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dlc

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Everything posted by dlc

  1. Raw Milk Cheese. On the other had, I have a real soft spot for oysters but this may be too much fuss for cocktails.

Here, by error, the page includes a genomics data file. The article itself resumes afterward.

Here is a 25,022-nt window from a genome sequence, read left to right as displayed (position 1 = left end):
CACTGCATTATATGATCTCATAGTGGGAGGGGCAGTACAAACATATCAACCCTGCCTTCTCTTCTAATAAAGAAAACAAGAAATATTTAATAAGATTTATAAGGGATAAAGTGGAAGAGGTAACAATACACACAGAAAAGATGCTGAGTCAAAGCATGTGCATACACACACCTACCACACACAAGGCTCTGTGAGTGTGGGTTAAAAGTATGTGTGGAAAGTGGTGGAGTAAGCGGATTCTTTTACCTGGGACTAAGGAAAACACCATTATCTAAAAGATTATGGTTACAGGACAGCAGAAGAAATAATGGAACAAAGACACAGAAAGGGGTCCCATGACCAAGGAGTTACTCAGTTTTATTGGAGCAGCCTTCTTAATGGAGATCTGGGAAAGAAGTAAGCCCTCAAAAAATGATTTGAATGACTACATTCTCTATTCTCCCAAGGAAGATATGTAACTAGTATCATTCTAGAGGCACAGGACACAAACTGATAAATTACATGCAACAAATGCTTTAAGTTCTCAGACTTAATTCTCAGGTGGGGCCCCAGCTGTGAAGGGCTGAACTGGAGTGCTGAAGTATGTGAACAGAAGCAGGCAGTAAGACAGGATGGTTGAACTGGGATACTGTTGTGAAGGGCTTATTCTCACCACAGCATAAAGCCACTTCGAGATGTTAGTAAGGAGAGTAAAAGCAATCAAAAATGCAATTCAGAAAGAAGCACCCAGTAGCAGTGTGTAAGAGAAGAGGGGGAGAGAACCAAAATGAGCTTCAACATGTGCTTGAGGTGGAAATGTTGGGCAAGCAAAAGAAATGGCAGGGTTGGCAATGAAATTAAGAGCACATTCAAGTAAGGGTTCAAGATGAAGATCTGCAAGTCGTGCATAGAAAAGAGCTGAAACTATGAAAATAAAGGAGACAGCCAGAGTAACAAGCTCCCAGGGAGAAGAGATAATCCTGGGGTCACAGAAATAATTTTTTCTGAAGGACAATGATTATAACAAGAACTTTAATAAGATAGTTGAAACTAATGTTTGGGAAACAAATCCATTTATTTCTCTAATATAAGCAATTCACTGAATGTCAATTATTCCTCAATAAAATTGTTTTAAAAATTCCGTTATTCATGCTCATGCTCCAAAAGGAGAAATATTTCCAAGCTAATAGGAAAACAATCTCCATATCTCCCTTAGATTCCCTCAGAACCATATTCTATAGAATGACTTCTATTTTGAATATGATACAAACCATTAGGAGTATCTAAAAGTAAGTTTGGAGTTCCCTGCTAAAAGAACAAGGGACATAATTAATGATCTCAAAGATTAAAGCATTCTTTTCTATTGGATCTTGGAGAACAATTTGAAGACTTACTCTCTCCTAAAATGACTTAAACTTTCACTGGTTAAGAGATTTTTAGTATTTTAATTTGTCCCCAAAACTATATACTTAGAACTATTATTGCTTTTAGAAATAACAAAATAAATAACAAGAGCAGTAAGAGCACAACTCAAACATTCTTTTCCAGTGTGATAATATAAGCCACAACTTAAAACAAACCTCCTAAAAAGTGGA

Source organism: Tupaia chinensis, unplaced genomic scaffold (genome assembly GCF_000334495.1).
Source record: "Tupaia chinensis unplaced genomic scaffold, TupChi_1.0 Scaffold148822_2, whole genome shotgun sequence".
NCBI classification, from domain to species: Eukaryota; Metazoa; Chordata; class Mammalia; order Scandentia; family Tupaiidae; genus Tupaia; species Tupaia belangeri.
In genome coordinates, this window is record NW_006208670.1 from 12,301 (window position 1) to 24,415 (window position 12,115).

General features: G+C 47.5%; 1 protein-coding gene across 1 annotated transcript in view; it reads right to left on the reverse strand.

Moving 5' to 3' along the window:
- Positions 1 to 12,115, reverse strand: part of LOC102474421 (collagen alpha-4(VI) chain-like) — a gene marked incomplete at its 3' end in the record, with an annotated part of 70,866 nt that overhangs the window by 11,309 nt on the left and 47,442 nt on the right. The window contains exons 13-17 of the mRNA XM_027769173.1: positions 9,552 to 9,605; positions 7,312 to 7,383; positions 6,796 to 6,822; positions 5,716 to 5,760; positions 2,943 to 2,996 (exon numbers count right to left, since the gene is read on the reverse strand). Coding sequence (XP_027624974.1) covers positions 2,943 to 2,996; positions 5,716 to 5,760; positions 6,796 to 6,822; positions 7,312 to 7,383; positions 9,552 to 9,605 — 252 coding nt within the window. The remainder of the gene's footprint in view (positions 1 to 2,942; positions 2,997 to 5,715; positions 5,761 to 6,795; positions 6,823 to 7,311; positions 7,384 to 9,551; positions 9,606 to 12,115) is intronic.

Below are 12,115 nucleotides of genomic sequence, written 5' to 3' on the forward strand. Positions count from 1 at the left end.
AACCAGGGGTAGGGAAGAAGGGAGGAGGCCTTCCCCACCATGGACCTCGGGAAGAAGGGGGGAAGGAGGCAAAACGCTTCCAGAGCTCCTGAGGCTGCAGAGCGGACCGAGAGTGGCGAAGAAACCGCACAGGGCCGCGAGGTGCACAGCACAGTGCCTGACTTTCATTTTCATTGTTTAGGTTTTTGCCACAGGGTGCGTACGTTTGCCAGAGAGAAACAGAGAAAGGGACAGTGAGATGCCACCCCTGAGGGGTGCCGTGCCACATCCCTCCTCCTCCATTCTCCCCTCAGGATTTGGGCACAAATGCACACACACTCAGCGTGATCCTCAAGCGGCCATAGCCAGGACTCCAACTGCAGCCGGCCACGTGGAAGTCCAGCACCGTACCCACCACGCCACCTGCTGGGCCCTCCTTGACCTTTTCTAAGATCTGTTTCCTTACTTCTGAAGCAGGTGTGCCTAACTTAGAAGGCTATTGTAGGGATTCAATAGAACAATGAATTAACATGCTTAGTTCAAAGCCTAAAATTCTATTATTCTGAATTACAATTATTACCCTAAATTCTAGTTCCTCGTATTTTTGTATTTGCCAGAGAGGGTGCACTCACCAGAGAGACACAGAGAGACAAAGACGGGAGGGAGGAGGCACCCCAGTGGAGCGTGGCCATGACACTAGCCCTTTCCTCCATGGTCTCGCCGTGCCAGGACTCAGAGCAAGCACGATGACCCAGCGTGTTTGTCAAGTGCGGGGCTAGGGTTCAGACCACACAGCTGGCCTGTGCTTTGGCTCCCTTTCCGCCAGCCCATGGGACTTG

2. I have been researching this board and I can't thank all of you enough for the great details and effort that have been put into the content of this board. I find this the most informed and reasonable of all the groups I have found on the web. My wife and I will be in Paris the last of this month and and the first 2 weeks in Feb. We will be celebrating my 60th birthday and our 39th wedding anniversary which occur during this period. I have put together a list of lunch and dinner possibilities that I will list by arrondisement. We will be staying in the 7th and meeting up with friends who are on St. Louis and near Luxembourg Gardens. They have made arrangements for 2 places that would not have made my list but that's why Baskin Robbins makes so many flavors. Those 2 places are Bofinger and Balzar. Paris is such an easy city to navigate that I am not concerned about the location of any suggetstios. So here goes: 2nd Racine 3rd Le Petit Pamphlet Cafe des Musees 4th Coconas Mon Vieil Ami 5th Cafe dle la Nouvelle Mairie 6th Fish la Boissonerie L'Epi Dupin Ze Kitchen Gallerie Cafe de la Mairie 7th L'Affriole Chez les Anges Auguste any of the Constant group on St Dominique Le Clos de Gourmet D'Chez Eaux Le Gorille Blanc Le Mapertu Il VIno Thoumiuex Vin Sur Vin 11th Cartet Bistro Paul Bert or L'Ecailler du Bistro Le Temps en Temps 16th Chez Geraud (lunch while at Marmottan) Le Relais d'Auteuil As you can see this is not a list of heavyweights for a big celebration trip. We have been fortunate over the years to dine in most of the ***/**/19-20's. We have found that the serendipity of walking (wandering) in a neighborhood and finding an intimate, relaxing local spot is one of the greatest joys of Paris. A wonderful ripe Quatrehomme cheese; a sandwich mixte; a plat of huitres and a verre du vin in the right circumstances will provide memories that live longer than the content of a menu degustation. Thank all of you again for the help in my quest and for the joys of vicariously living in france through this board